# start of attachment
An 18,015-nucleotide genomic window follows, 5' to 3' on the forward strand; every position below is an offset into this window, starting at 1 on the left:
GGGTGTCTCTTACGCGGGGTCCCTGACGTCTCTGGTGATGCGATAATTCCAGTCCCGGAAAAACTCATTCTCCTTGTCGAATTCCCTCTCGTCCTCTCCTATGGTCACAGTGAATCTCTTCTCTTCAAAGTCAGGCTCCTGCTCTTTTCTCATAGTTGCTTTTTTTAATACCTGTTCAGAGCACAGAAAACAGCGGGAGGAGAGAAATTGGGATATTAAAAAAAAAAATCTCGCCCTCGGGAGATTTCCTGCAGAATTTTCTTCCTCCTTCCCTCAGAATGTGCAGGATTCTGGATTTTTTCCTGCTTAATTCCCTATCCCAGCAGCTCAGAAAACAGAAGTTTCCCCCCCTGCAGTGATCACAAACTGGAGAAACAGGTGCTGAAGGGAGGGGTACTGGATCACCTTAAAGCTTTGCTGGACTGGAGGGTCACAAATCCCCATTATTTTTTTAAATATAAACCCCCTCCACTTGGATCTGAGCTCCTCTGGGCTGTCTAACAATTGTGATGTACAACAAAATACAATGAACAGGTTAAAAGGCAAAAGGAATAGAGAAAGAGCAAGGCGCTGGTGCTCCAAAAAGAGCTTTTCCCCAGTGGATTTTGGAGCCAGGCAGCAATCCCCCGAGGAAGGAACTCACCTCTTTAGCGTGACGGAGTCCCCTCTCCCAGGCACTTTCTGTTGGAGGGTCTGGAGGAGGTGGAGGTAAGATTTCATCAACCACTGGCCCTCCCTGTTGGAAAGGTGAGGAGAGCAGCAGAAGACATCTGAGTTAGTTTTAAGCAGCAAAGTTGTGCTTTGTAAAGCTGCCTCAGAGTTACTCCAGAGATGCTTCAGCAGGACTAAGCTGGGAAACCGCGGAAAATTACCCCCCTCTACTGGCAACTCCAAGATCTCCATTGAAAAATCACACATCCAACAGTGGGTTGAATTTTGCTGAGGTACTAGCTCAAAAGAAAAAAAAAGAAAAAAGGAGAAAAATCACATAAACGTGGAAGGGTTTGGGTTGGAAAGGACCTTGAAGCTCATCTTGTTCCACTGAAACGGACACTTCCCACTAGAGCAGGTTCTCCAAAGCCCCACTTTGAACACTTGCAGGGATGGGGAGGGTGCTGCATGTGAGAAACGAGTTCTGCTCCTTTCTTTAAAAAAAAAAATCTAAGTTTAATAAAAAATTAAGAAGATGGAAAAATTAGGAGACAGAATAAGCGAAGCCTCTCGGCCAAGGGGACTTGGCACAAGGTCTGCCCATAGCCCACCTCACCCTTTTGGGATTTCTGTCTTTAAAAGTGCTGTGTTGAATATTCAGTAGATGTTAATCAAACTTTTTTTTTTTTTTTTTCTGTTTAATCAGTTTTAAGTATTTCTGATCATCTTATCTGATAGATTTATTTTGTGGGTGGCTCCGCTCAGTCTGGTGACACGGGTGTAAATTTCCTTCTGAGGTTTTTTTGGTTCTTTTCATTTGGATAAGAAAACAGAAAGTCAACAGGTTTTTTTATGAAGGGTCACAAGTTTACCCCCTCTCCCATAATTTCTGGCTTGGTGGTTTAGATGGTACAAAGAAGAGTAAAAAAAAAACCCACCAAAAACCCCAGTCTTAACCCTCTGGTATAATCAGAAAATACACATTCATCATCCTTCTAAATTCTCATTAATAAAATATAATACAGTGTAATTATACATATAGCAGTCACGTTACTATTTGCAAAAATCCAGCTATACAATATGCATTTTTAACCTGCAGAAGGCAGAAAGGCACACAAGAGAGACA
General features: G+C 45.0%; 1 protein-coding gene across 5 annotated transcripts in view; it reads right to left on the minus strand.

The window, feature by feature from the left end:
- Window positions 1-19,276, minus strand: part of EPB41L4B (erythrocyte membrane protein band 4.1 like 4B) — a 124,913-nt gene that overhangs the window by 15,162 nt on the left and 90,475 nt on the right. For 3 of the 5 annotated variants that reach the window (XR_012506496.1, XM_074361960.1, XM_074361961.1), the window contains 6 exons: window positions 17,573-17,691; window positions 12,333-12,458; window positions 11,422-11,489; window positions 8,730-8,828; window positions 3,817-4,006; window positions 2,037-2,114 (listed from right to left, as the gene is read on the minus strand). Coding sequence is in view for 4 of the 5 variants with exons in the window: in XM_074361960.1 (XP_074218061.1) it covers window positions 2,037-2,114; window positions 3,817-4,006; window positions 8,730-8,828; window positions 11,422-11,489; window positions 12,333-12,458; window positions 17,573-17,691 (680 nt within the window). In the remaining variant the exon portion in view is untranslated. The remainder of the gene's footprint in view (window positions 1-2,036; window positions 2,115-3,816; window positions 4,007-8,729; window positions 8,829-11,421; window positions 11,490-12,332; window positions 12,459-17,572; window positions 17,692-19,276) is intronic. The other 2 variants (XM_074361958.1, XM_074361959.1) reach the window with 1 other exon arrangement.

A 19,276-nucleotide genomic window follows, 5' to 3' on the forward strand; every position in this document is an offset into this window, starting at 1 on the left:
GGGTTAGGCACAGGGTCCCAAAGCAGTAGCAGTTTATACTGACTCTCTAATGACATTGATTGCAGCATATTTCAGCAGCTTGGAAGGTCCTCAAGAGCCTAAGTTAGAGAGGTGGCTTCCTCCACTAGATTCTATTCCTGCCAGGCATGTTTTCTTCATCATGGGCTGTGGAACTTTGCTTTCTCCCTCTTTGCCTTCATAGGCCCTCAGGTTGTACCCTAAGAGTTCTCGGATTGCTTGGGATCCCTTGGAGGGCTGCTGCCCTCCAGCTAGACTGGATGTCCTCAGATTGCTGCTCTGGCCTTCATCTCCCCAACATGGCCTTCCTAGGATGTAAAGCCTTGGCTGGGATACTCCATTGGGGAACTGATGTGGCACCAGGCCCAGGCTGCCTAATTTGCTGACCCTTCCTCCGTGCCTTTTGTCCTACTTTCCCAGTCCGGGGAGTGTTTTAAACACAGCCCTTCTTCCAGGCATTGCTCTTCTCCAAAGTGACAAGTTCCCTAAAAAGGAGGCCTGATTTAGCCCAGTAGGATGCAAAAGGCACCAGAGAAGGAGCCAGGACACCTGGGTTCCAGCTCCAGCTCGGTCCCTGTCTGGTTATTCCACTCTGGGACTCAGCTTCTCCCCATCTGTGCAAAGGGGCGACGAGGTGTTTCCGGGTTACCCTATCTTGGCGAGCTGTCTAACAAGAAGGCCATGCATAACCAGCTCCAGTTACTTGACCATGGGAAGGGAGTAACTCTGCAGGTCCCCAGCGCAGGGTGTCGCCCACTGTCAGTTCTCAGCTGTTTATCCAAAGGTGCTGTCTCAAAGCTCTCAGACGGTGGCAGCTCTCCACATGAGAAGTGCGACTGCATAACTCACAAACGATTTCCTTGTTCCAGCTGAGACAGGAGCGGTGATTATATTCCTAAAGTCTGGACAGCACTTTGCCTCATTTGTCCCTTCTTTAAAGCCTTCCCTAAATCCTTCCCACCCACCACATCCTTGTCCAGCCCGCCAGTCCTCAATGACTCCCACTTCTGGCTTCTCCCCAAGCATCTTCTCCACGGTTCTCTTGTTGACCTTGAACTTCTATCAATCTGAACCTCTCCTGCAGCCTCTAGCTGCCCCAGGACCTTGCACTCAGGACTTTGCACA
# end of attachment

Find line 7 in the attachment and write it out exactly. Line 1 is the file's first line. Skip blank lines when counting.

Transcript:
GGGTTAGGCACAGGGTCCCAAAGCAGTAGCAGTTTATACTGACTCTCTAATGACATTGATTGCAGCATATTTCAGCAGCTTGGAAGGTCCTCAAGAGCCTAAGTTAGAGAGGTGGCTTCCTCCACTAGATTCTATTCCTGCCAGGCATGTTTTCTTCATCATGGGCTGTGGAACTTTGCTTTCTCCCTCTTTGCCTTCATAGGCCCTCAGGTTGTACCCTAAGAGTTCTCGGATTGCTTGGGATCCCTTGGAGGGCTGCTGCCCTCCAGCTAGACTGGATGTCCTCAGATTGCTGCTCTGGCCTTCATCTCCCCAACATGGCCTTCCTAGGATGTAAAGCCTTGGCTGGGATACTCCATTGGGGAACTGATGTGGCACCAGGCCCAGGCTGCCTAATTTGCTGACCCTTCCTCCGTGCCTTTTGTCCTACTTTCCCAGTCCGGGGAGTGTTTTAAACACAGCCCTTCTTCCAGGCATTGCTCTTCTCCAAAGTGACAAGTTCCCTAAAAAGGAGGCCTGATTTAGCCCAGTAGGATGCAAAAGGCACCAGAGAAGGAGCCAGGACACCTGGGTTCCAGCTCCAGCTCGGTCCCTGTCTGGTTATTCCACTCTGGGACTCAGCTTCTCCCCATCTGTGCAAAGGGGCGACGAGGTGTTTCCGGGTTACCCTATCTTGGCGAGCTGTCTAACAAGAAGGCCATGCATAACCAGCTCCAGTTACTTGACCATGGGAAGGGAGTAACTCTGCAGGTCCCCAGCGCAGGGTGTCGCCCACTGTCAGTTCTCAGCTGTTTATCCAAAGGTGCTGTCTCAAAGCTCTCAGACGGTGGCAGCTCTCCACATGAGAAGTGCGACTGCATAACTCACAAACGATTTCCTTGTTCCAGCTGAGACAGGAGCGGTGATTATATTCCTAAAGTCTGGACAGCACTTTGCCTCATTTGTCCCTTCTTTAAAGCCTTCCCTAAATCCTTCCCACCCACCACATCCTTGTCCAGCCCGCCAGTCCTCAATGACTCCCACTTCTGGCTTCTCCCCAAGCATCTTCTCCACGGTTCTCTTGTTGACCTTGAACTTCTATCAATCTGAACCTCTCCTGCAGCCTCTAGCTGCCCCAGGACCTTGCACTCAGGACTTTGCACA